witnesses carry out the execution, as by actively carrying out the punishment, their
resolve to not transgress that sin is strengthened.
2) There is a fear that if someone wanted to have a person killed, but
wasn't sufficiently corrupt to actually commit murder, he might decide to testify
falsely that the person transgressed a sin that carries the death penalty. He
has only testified, and not lifted a finger to kill the person. The Torah says
that if the court concludes that the person is guilty, the witnesses must
carry out the execution, thus preventing this scenario.
3) Ch. 19, v. 19: "Va'asisem Lo Ka'asher Zomam La'asos" - The gemara Makos 2a
derives from our verse that the Torah requires that the witnesses give
sufficiently specific testimony which could make them liable to be refuted by other
witnesses who could say that the first ones are false by virtue of not having
been at the location where they claim the situation took place at the time
they testified it took place, commonly called "imonu heh'yi'sem." If witnesses
don't open themselves up to this risk, they are invalid.
It seems that this ruling makes it impossible to ever have acceptable
witnesses. If the first set of witnesses requires the possibility of being refuted by
the second, then the second can only be accepted if it can be refuted by the
third set, and so on. Eventually we will run out of people, so then the last
set will be invalid. This will create a reverse domino effect as the ones
before them will likewise be invalid, all the way back to the first witnesses. How
can we ever have acceptable witnesses?
This question is raised by the Sfas Emes.
1) A simple answer is that we do not require "yochol l'hazimo" to such a
great extent, as this would defeat the possibility of having acceptable
witnesses, as above. It is sufficient to have a number (how many I don't know) of pairs
who can create hazomo and hazomo on hazomo. 2) There is no lack of "yochol
l'hazimo" if there is an outside factor stopping it. Only if within the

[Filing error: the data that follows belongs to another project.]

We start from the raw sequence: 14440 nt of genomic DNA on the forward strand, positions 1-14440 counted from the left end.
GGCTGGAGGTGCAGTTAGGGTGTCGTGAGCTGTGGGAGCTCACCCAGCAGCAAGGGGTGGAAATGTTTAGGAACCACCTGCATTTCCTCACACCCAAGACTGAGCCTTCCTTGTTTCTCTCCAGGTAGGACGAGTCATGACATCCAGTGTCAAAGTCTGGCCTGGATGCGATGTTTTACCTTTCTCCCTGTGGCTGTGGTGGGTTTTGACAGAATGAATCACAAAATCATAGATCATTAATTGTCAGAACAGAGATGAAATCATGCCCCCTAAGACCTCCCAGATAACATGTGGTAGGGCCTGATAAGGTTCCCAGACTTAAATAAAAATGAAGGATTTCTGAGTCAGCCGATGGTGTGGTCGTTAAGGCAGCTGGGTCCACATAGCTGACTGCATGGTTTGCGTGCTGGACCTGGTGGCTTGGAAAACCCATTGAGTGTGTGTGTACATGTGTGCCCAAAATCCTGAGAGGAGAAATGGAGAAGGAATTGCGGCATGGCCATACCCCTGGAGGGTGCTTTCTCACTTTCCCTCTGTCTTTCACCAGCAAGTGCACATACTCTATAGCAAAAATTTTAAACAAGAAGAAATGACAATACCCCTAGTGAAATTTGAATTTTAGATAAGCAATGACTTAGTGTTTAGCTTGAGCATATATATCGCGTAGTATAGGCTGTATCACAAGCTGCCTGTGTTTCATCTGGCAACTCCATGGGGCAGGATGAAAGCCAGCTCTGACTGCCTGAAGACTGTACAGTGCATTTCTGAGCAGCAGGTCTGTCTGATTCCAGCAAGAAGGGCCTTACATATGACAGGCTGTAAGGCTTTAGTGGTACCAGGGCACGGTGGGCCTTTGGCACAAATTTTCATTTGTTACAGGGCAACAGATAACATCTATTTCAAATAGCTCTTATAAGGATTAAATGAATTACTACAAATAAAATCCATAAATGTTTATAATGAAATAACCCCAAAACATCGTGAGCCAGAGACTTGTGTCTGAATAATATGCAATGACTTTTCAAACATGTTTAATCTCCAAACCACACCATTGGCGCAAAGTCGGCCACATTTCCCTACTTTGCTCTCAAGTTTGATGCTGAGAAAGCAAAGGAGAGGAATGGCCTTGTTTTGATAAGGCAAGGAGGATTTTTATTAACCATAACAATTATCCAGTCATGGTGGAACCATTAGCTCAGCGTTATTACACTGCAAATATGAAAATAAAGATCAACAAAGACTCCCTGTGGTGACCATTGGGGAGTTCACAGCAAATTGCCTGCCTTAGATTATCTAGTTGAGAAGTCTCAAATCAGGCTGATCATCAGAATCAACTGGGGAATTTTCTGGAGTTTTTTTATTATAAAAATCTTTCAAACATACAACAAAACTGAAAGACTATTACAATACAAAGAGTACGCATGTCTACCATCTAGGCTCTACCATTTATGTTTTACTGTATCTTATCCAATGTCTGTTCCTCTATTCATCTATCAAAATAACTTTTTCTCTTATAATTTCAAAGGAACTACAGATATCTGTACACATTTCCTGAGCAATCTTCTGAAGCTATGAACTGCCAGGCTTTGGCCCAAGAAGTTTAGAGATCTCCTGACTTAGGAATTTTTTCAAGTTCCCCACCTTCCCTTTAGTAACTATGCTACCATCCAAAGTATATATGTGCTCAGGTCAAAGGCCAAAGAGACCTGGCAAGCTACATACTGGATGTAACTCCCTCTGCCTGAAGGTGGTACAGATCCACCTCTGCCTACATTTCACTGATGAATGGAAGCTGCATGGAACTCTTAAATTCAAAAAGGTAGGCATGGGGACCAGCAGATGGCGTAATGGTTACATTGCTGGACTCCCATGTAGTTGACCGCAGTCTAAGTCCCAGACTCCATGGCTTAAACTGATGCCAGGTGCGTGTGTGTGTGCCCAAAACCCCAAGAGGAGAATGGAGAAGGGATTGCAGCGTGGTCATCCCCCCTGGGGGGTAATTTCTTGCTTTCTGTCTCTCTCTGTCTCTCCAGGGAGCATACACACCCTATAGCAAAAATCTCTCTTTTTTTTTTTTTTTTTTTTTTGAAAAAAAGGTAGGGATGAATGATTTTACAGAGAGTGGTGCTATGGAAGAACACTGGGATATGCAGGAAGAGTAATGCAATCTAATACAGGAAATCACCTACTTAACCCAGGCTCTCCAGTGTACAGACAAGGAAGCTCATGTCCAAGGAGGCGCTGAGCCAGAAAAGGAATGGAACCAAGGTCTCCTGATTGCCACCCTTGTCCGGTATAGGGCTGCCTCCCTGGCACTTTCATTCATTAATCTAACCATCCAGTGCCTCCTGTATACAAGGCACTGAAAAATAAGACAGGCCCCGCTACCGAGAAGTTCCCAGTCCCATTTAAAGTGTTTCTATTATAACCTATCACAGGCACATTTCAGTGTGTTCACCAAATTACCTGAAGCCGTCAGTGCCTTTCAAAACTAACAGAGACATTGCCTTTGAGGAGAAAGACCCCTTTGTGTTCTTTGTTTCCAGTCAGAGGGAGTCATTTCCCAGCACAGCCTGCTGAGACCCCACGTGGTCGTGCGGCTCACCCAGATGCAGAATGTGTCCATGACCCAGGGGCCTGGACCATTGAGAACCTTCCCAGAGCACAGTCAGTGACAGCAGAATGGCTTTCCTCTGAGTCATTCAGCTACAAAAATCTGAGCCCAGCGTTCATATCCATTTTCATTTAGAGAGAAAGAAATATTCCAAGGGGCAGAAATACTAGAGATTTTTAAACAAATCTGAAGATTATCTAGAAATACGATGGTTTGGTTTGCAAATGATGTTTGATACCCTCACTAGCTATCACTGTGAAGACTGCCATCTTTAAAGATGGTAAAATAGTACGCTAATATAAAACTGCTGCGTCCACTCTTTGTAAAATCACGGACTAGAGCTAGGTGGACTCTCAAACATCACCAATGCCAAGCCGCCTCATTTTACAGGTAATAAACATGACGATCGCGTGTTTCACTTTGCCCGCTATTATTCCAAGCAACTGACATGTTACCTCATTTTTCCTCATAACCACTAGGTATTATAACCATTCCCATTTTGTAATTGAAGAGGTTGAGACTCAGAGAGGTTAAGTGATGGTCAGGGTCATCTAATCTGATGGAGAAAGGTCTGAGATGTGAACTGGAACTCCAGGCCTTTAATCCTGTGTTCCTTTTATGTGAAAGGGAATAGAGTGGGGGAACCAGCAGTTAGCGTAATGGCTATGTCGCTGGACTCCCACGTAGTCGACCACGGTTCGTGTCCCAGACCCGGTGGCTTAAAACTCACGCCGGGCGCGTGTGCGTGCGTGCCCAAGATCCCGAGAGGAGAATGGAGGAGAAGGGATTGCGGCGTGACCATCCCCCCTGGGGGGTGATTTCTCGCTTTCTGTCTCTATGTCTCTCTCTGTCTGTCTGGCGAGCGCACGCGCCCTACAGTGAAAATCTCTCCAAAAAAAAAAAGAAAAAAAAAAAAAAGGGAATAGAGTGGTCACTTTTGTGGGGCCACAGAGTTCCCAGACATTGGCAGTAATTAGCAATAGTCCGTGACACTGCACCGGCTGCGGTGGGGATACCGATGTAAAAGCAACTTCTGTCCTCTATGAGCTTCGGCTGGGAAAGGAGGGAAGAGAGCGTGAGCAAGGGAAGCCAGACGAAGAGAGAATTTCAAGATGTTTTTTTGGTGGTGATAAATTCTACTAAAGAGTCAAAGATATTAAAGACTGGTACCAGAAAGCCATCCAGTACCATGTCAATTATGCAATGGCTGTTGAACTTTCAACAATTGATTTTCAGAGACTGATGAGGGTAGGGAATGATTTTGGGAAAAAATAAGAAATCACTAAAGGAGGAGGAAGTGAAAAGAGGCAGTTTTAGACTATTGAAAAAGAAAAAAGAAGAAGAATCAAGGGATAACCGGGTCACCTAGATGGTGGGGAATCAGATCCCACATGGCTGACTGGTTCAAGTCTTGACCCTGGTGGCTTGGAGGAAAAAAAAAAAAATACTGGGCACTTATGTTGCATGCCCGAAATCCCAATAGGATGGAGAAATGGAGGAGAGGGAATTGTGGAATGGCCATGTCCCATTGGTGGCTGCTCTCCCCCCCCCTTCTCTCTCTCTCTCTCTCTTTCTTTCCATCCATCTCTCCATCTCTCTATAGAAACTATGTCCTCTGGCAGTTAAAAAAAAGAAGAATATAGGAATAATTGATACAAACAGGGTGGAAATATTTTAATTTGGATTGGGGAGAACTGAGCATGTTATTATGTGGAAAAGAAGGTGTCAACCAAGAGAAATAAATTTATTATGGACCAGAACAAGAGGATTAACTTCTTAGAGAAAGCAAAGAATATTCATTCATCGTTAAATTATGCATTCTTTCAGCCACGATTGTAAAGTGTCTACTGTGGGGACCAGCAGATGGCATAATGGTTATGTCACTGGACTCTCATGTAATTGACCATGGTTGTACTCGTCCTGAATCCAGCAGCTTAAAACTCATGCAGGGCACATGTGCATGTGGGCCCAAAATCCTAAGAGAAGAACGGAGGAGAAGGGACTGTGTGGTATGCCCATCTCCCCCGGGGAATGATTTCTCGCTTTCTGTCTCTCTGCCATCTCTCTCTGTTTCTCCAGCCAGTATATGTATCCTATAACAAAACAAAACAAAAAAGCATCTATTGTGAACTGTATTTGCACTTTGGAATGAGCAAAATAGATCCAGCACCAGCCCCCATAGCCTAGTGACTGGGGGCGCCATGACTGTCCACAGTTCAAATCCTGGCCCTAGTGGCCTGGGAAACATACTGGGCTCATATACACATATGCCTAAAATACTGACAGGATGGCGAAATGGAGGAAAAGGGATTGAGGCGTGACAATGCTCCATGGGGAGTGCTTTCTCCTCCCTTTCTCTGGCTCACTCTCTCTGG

testimony there is insufficient clarity to be able to be "mahzim" the witnesses, then
they are disqualified. If all seven "chakiros" are accurately answered the
witnesses are fully "yochol l'hazimom."
I was given an answer that the previous witnesses could be recycled and could
testify regarding others further down the chain. This is not satisfactory,
either because they are at the moment of their testimony invalid, "posul," or
testifying about a pair of witnesses, that if made kosher would render
themselves not kosher. Then they cannot be "meisim atzmo rosho" (Y'vomos 25b, Sanhedrin
9b), self incriminate.
4) Ch. 19, v. 19: "Kaasher zomam LAASOSE" - The mishnoh Makos 5a derives from
the word LA'ASOSE "v'lo kaasher ossoh," that only when the sentence has not
been executed and the witnesses are found to be false in a manner called
"hazomoh," that others testify that the earlier witnesses were not present at the
time and location which they claimed they saw the act done, do we carry out
reciprocal punishment. However, if the sentence was irrevocably carried out, the
false witnesses are not punished.
This obviously deserves an explanation. If they are punished when nothing was
actually done to the falsely convicted person, surely when the sentence was
carried out, and they have brought about actual damage to an innocent person
(lashes, death, etc.), they surely deserve to be punished.
Rabbi Ovadioh of Bartenura gives three answers to this and the Baalei Tosfos
1) So as not to weaken the stature of the judges. Once a punishment is
carried out and the false witnesses are also punished this publicizes the mistake
of the judges. People would afterwards not go to the trouble of traveling to a
court, saying that the judges often rule inaccurately.
2) If punishment would be carried out even after the falsely convicted
person was punished, then there is a fear that his relatives would hire false
witnesses to contradict those witnesses as an act of revenge. This could create an
endless string of false witnesses and punishments.
3) In T'hilim 82:1 it says, "Elokim nitzov ba'adas Keil b'kerev elohim
yishpote." This verse tells us that Hashem is actively involved in the judgements
of our courts. Since Hashem allowed the verdict of the court to actually be
carried out, although the defendant was innocent of the crime in this case, no
doubt, he was guilty of something else which also deserved this punishment.
Therefore, after the punishment has been carried out we do not reciprocally punish
the false witnesses.
4) If the court has only come to a guilty verdict but not carried it out,
the false witnesses have not caused irreparable damage. They therefore are
worthy of atonement by reciprocal punishment. Once their testimony has brought
about irreparable punishment to the innocent defendant, they have sinned so
greatly that they cannot receive atonement through the court system.
From this last explanation we see the awesome responsibility one has for the
ripple effects of one's actions. The defendant being found guilty was caused